This is a film I liked a great deal, though I can say with confidence that it won't be to everyone's taste.
Some of us will have encountered at least one or two of Emily Dickinson's poems at some time or other. (I thought enough of them to have included one of hers among those I've committed to memory over the years). However, other than being acquainted with a very few of her writings I knew next to nothing of the life of the poetess. This film performs a very useful function in filling in that gap and, I must say, it achieves it in admirable fashion.
It couldn't have had a more sympathetic director than Terence Davies, who also wrote the screenplay, and this is but the latest in a long line of exceptional films from that source, a history of excellence in film-making that is practically unrivalled among contemporary directors.
Davies' special forte is in directing women in women-orientated stories, and once again, now with Cynthia Nixon (a name I didn't recognise though I see she's done considerable TV work) as Emily, and Jennifer Ehle as her sister, Vinnie, in an almost-as-substantial role, even though the entire focus is always on Emily. In this film with strong female emphasis, Davies almost excels even himself.
It's the mid-19th century in Amherst, Massachusetts, when we first see a younger Emily (Emma Bell) at boarding school where she's already showing a degree of rebelliousness to her religious peers. On returning home to her family, the lack of religious bearings with which she was supposed to have returned infused, disappoints her father (Keith Carradine) while her mother (Joanna Bacon) maintains a disapproving silence. It's not that Emily goes so far as to voicing any atheistic propensity, which she emphatically does not, but it's her free-thinking spirit that concerns her father more - as well as her brother (Duncan Duff) - especially when she challenges the notion that the 'natural order' of things is that men are to be the leaders in society while women are to remain subservient and either non-controversial or silent What she sees as an injustice to her sex her father and brother see as obstinate and dangerous recklessness. Yet her father, though firm in his opinion, is not totally unsympathetic to Emily herself as his daughter. She finds a kindred 'wayward' spirit in (cousin?) Susan (Jodhi May) who has a witty rejoinder in every reply she gives. Parallel with this, Emily now has had some poems published in newspapers.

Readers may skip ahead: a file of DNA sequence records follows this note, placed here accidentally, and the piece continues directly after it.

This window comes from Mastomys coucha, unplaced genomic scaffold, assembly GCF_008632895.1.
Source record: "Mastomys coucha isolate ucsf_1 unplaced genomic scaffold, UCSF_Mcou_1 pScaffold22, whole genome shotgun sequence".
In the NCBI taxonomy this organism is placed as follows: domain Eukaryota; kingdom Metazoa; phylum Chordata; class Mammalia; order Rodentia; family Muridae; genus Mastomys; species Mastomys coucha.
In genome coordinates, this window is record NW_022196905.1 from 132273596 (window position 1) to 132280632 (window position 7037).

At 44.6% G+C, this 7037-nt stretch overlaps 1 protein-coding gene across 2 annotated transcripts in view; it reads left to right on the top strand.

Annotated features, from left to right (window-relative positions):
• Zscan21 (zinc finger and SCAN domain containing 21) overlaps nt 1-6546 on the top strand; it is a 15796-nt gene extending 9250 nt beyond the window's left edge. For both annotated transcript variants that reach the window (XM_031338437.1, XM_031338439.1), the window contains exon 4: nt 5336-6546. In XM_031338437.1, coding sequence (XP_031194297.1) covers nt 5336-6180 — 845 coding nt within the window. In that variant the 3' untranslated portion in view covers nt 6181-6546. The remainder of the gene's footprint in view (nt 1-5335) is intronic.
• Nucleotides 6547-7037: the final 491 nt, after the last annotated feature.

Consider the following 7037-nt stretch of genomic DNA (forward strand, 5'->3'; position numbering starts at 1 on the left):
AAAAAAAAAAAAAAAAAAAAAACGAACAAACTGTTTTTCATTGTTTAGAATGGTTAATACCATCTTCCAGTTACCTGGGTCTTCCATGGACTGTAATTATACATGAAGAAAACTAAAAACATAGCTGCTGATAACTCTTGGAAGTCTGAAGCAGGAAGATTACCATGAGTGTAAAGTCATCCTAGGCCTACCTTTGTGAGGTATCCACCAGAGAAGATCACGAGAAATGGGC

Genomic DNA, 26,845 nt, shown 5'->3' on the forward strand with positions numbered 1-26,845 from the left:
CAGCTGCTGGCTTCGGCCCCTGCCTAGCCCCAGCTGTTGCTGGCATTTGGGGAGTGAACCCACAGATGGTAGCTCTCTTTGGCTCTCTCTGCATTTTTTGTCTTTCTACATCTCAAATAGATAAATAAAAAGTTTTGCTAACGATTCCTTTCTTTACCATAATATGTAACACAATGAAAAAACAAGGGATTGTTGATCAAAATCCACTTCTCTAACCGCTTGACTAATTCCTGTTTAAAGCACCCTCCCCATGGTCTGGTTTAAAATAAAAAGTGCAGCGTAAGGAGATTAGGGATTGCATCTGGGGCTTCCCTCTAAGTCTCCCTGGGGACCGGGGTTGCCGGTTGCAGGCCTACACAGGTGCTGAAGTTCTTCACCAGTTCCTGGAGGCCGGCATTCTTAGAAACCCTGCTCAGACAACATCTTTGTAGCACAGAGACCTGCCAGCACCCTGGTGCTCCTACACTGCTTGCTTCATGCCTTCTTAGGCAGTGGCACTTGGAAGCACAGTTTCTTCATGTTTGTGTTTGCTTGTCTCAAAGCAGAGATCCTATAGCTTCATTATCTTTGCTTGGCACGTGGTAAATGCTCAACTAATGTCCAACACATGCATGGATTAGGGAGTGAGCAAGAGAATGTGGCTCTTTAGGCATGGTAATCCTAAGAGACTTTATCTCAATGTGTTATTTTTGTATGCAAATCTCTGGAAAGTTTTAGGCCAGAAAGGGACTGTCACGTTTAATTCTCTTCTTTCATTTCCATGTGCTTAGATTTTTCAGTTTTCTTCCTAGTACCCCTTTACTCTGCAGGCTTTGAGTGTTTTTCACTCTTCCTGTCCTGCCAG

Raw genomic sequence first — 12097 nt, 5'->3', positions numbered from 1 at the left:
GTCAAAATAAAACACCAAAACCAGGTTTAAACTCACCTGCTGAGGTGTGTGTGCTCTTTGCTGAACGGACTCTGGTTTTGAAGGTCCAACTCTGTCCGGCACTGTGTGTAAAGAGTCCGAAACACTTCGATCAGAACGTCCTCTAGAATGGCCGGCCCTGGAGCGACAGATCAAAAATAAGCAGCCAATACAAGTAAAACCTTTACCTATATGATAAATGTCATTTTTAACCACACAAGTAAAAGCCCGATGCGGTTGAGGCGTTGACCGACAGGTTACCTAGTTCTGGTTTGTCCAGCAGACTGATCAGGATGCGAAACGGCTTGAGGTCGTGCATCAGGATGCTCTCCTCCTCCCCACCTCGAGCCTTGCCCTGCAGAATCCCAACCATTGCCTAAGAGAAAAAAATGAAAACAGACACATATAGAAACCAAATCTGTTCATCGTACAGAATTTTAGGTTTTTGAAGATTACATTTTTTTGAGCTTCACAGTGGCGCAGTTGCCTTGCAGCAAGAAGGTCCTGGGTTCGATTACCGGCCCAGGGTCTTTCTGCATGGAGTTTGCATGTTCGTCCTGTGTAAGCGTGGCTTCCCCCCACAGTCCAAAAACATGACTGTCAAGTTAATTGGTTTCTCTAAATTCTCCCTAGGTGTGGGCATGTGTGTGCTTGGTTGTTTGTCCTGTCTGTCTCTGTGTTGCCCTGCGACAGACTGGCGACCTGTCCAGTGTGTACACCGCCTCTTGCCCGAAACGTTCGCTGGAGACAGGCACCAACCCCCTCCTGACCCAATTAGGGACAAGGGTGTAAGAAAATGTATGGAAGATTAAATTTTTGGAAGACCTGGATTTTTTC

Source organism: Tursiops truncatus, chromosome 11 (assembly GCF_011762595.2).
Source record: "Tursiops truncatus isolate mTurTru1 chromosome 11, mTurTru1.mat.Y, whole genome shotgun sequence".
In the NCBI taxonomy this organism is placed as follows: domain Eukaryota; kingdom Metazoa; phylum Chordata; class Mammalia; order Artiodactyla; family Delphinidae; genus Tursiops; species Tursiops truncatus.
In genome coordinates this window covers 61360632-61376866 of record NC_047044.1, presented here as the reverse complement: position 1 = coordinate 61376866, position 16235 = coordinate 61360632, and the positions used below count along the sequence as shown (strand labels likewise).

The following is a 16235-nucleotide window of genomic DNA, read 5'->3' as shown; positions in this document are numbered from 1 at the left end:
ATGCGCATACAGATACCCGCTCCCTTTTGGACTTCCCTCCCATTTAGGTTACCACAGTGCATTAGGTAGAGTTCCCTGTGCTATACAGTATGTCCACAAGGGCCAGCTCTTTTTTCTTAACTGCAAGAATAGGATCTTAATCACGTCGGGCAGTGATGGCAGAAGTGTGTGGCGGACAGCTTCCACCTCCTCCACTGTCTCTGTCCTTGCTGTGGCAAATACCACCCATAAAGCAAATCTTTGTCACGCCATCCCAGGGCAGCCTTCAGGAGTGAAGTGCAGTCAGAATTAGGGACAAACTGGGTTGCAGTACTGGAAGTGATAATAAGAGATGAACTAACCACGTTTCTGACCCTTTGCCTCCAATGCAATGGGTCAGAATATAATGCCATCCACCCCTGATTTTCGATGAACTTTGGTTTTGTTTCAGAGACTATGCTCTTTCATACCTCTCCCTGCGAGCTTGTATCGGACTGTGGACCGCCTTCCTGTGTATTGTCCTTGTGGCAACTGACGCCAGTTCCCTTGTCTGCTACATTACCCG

There is little 'action' as such in the film. (Nearly all of it actually filmed in Emily Dickinson's real house!) The most 'energetic' moments come when Emily confronts other family members for their behaviour, and her own refusal to conform with social conventions of the time. But the developments take on a serious edge when Emily becomes dramatically aware of her own mortality when she's confronted with severe back pain and starts suffering convulsive fits. Soon after this starts her own mother's health deteriorates, resulting in weepy episodes for her and her sister as well as for herself in her own physical decline.
All the while she's becoming ever more reclusive, still writing poetry whilst perfectly comfortable in her spinsterhoood as she advances in years.
Some viewers may think that this speechy film may be too poised and calculating, both visually - some ravishingly so - as well as aurally. A lot of the scenes do indeed look like the players are posing for an artist to capture them or they are waiting for the photographer's flash. The camera will pan very slowly around an occupied room revealing only by degrees who's present there. Also, the conversations are very deliberate, each player waiting their turns for the other to deliver his or her line before making a pithy reply to it. Indeed, I was reminded more than once of Oscar Wilde - some of the ripostes are even right up there, almost to his standard. (Deliberately, I wondered? Was this entirely Terence Davies' own work or is there some evidence to show as to how such conversations were carried on?) But generally, I felt it worked a treat.
I can also commend the use - or non-use - of music. Such as it was it was sensibly limited piano music or songs of the era, none of it being gratingly obtrusive. And instead of music we have the off-screen recitation of several of her verses.
I have to say that it's a terrific performance from Cynthia Nixon, and Jennifer Ehle's is just about as fine in a slightly subsidiary role. These two really carry the film, both deserving to be honoured for their efforts - as well as, of course, the incomparable Terence Davies himself, here at his best.............8.
21 minutes ago